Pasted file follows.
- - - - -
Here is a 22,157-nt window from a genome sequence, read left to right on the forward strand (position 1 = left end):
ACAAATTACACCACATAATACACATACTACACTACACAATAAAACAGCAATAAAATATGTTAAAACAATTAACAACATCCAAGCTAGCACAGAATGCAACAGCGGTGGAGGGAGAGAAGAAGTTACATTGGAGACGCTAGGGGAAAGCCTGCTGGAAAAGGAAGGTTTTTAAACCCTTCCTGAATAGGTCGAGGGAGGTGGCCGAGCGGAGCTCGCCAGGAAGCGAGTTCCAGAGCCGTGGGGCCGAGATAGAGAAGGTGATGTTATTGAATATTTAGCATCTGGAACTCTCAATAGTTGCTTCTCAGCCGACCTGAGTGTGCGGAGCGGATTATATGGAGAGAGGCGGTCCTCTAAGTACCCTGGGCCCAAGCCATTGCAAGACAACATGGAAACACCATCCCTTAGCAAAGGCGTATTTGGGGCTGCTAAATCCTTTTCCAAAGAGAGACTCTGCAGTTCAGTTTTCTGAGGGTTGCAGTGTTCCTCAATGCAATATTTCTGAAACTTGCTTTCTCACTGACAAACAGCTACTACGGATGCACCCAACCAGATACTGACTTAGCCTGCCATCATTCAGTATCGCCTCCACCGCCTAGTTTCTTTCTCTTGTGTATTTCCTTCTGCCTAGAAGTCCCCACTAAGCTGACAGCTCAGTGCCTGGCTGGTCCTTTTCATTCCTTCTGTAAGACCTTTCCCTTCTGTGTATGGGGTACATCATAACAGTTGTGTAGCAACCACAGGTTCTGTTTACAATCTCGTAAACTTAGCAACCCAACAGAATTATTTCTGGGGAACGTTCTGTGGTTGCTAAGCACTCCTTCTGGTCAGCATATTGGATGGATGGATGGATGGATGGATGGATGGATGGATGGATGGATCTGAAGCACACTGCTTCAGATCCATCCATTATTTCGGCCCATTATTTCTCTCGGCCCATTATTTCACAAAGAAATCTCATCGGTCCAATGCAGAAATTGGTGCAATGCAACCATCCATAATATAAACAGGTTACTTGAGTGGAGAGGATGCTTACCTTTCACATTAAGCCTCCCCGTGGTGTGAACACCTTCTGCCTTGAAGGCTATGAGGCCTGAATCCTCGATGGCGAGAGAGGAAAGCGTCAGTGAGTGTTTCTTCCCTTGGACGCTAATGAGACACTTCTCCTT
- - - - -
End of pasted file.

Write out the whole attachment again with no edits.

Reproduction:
Here is a 22,157-nt window from a genome sequence, read left to right on the forward strand (position 1 = left end):
ACAAATTACACCACATAATACACATACTACACTACACAATAAAACAGCAATAAAATATGTTAAAACAATTAACAACATCCAAGCTAGCACAGAATGCAACAGCGGTGGAGGGAGAGAAGAAGTTACATTGGAGACGCTAGGGGAAAGCCTGCTGGAAAAGGAAGGTTTTTAAACCCTTCCTGAATAGGTCGAGGGAGGTGGCCGAGCGGAGCTCGCCAGGAAGCGAGTTCCAGAGCCGTGGGGCCGAGATAGAGAAGGTGATGTTATTGAATATTTAGCATCTGGAACTCTCAATAGTTGCTTCTCAGCCGACCTGAGTGTGCGGAGCGGATTATATGGAGAGAGGCGGTCCTCTAAGTACCCTGGGCCCAAGCCATTGCAAGACAACATGGAAACACCATCCCTTAGCAAAGGCGTATTTGGGGCTGCTAAATCCTTTTCCAAAGAGAGACTCTGCAGTTCAGTTTTCTGAGGGTTGCAGTGTTCCTCAATGCAATATTTCTGAAACTTGCTTTCTCACTGACAAACAGCTACTACGGATGCACCCAACCAGATACTGACTTAGCCTGCCATCATTCAGTATCGCCTCCACCGCCTAGTTTCTTTCTCTTGTGTATTTCCTTCTGCCTAGAAGTCCCCACTAAGCTGACAGCTCAGTGCCTGGCTGGTCCTTTTCATTCCTTCTGTAAGACCTTTCCCTTCTGTGTATGGGGTACATCATAACAGTTGTGTAGCAACCACAGGTTCTGTTTACAATCTCGTAAACTTAGCAACCCAACAGAATTATTTCTGGGGAACGTTCTGTGGTTGCTAAGCACTCCTTCTGGTCAGCATATTGGATGGATGGATGGATGGATGGATGGATGGATGGATGGATGGATCTGAAGCACACTGCTTCAGATCCATCCATTATTTCGGCCCATTATTTCTCTCGGCCCATTATTTCACAAAGAAATCTCATCGGTCCAATGCAGAAATTGGTGCAATGCAACCATCCATAATATAAACAGGTTACTTGAGTGGAGAGGATGCTTACCTTTCACATTAAGCCTCCCCGTGGTGTGAACACCTTCTGCCTTGAAGGCTATGAGGCCTGAATCCTCGATGGCGAGAGAGGAAAGCGTCAGTGAGTGTTTCTTCCCTTGGACGCTAATGAGACACTTCTCCTT